Reference > Cambridge History > The Victorian Age, Part Two > The Literature of Travel, 1700–1900 > Peaks, passes and glaciers
  Winwood Reade; Mary Kingsley Dilke’s Greater Britain  

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The Cambridge History of English and American Literature in 18 Volumes (1907–21).
Volume XIV. The Victorian Age, Part Two.

VII. The Literature of Travel, 1700–1900.

§ 18. Peaks, passes and glaciers.


One kind of travel, namely Alpine climbing, has produced a copious modern literature—peculiarly British in character—which scarcely goes farther back than the middle of the nineteenth century. Peaks, passes and glaciers, a series of episodes described by different writers, appeared in 1859. The playground of Europe by Sir Leslie Stephen is marked by a peculiar literary distinction. Whymper’s books on the Alps and on the Andes provide plenty of exciting matter. Alpine writing, including the works of living writers and also the pages of The Alpine Journal, is generally of good literary quality, being largely the work of accomplished men whose recreation is Alpine climbing.   35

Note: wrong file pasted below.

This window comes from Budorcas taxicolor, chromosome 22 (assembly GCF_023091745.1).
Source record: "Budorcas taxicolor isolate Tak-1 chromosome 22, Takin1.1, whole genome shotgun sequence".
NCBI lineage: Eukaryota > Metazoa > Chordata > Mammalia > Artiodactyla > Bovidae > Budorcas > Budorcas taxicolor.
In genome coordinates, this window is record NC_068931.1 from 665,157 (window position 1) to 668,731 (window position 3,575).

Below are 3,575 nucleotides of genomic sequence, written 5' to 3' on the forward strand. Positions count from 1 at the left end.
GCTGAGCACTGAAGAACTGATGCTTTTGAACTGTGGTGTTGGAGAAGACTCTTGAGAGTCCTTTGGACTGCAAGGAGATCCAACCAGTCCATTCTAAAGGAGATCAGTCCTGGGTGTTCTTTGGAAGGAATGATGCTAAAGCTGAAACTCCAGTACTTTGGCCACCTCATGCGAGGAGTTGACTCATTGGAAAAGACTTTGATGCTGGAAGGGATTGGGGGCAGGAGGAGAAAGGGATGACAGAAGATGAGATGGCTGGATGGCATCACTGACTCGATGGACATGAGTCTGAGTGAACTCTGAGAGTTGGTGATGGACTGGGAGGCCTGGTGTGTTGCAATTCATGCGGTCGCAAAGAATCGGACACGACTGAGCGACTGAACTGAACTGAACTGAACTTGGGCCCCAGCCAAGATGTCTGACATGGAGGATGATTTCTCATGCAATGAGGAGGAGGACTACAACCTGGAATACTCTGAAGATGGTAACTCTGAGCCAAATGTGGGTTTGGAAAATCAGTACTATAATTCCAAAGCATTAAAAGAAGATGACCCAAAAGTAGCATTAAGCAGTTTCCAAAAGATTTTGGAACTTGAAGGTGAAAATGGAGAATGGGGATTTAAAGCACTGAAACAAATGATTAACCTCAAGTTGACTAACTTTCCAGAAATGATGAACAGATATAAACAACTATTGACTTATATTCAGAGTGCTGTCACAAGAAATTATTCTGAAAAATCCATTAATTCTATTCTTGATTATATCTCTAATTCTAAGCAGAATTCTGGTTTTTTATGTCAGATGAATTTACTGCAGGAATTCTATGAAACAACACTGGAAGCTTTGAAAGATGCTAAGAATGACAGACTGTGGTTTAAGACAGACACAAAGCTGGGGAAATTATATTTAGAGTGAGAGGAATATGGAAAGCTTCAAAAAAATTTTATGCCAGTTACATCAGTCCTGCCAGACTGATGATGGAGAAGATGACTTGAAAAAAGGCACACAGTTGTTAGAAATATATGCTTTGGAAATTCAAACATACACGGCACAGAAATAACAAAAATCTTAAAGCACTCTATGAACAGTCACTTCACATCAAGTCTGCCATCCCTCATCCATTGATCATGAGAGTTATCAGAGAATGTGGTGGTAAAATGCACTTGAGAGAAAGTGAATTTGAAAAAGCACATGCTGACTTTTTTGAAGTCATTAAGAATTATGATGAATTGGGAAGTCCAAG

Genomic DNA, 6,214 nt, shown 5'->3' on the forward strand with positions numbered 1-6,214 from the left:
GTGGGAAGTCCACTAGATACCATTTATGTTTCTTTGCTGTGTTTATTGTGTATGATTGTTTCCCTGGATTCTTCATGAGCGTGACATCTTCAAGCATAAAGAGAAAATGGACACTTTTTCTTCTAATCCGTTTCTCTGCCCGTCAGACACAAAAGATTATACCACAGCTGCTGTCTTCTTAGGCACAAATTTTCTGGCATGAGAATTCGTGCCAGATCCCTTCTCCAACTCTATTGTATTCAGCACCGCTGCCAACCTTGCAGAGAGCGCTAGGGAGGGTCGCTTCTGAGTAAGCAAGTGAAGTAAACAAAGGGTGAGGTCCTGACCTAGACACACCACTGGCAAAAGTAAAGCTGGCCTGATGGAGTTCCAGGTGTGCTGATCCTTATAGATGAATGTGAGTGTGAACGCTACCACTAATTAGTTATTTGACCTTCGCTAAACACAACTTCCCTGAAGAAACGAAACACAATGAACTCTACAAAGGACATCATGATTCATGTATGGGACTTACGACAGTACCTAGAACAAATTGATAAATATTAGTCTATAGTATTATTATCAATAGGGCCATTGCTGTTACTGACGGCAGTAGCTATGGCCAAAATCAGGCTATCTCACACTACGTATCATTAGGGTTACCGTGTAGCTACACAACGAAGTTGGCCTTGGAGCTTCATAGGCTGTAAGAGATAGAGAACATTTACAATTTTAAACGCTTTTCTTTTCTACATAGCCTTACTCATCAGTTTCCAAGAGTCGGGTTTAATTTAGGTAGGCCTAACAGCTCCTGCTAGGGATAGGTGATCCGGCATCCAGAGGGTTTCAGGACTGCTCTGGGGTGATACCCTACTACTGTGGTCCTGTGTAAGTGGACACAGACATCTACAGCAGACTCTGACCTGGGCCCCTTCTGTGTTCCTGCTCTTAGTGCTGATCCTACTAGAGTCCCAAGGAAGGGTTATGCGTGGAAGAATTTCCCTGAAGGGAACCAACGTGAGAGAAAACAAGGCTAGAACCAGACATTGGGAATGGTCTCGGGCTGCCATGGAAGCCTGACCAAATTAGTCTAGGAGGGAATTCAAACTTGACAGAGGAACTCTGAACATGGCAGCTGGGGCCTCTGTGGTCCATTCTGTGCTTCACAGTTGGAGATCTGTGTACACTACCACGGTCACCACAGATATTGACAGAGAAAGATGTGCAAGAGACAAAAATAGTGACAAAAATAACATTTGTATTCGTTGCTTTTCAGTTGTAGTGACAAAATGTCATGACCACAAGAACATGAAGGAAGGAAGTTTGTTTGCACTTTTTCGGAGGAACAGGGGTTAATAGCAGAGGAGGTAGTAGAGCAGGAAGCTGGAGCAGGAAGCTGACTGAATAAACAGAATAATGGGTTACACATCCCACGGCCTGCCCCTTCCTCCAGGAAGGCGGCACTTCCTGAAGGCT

CONTENTS · VOLUME CONTENTS · INDEX OF ALL CHAPTERS · BIBLIOGRAPHIC RECORD
  Winwood Reade; Mary Kingsley Dilke’s Greater Britain  
 
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